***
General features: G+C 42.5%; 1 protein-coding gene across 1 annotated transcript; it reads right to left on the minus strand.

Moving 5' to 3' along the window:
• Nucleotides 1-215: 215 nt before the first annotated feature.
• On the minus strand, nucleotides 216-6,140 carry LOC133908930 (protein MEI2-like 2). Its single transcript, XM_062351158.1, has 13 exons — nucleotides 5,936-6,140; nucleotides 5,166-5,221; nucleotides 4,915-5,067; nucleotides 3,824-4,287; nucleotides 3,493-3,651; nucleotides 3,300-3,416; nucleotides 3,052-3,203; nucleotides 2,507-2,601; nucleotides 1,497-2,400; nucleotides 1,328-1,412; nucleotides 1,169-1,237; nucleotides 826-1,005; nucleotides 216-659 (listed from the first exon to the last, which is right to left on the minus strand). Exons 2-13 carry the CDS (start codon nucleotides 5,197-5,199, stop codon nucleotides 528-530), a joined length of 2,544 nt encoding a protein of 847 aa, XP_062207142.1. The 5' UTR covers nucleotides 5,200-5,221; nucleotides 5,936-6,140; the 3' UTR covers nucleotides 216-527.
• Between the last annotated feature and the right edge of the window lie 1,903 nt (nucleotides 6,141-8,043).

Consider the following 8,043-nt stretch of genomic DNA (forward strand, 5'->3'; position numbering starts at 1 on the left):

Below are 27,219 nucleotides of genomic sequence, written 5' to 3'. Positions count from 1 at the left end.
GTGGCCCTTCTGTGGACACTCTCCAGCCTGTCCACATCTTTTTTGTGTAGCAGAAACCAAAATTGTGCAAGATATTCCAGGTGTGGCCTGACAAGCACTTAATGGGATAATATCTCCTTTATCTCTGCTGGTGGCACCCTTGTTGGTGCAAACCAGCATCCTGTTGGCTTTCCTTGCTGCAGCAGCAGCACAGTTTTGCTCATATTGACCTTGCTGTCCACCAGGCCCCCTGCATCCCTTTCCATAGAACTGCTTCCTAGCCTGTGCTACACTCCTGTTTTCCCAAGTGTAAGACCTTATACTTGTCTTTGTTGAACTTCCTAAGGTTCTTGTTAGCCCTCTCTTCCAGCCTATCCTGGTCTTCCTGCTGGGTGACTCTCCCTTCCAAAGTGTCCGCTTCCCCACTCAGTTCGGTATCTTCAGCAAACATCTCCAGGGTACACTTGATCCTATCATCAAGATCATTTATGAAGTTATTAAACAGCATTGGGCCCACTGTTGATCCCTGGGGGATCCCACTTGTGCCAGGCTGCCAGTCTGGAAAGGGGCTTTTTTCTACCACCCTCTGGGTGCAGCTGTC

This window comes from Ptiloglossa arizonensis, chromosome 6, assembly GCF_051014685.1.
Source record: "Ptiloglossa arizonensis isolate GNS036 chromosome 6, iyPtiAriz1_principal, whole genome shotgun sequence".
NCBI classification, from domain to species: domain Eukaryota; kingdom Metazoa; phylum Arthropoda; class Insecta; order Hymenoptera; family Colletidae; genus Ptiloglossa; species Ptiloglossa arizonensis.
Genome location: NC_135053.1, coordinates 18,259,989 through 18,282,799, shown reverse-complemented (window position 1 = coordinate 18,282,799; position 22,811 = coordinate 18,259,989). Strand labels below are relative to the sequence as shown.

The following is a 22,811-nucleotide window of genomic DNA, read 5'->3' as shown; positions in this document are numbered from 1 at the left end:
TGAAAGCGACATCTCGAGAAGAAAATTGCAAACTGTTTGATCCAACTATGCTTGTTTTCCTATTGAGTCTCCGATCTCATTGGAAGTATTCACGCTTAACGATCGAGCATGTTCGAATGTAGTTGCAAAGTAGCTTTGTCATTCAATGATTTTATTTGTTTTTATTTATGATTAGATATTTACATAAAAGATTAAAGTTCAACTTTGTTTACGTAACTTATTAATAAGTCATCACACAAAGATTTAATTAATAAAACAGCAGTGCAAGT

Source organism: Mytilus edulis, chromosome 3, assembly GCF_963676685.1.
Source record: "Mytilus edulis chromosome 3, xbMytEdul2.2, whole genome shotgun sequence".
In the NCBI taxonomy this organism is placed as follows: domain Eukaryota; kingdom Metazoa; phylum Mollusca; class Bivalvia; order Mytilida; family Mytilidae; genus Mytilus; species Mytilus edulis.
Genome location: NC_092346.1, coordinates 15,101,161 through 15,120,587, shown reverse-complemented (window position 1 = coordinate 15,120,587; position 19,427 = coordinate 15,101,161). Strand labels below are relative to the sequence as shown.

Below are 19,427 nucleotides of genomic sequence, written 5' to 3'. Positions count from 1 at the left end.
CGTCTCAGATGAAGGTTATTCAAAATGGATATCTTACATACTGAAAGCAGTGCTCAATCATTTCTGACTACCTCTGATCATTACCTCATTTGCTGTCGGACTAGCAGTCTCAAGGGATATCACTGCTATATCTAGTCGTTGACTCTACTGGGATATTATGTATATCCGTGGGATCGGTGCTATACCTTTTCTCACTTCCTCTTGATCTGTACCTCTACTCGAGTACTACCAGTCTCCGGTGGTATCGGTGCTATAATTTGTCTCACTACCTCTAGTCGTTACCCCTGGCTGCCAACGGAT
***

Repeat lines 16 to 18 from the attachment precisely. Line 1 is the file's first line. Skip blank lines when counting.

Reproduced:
Source record: "Mytilus edulis chromosome 3, xbMytEdul2.2, whole genome shotgun sequence".
In the NCBI taxonomy this organism is placed as follows: domain Eukaryota; kingdom Metazoa; phylum Mollusca; class Bivalvia; order Mytilida; family Mytilidae; genus Mytilus; species Mytilus edulis.
Genome location: NC_092346.1, coordinates 15,101,161 through 15,120,587, shown reverse-complemented (window position 1 = coordinate 15,120,587; position 19,427 = coordinate 15,101,161). Strand labels below are relative to the sequence as shown.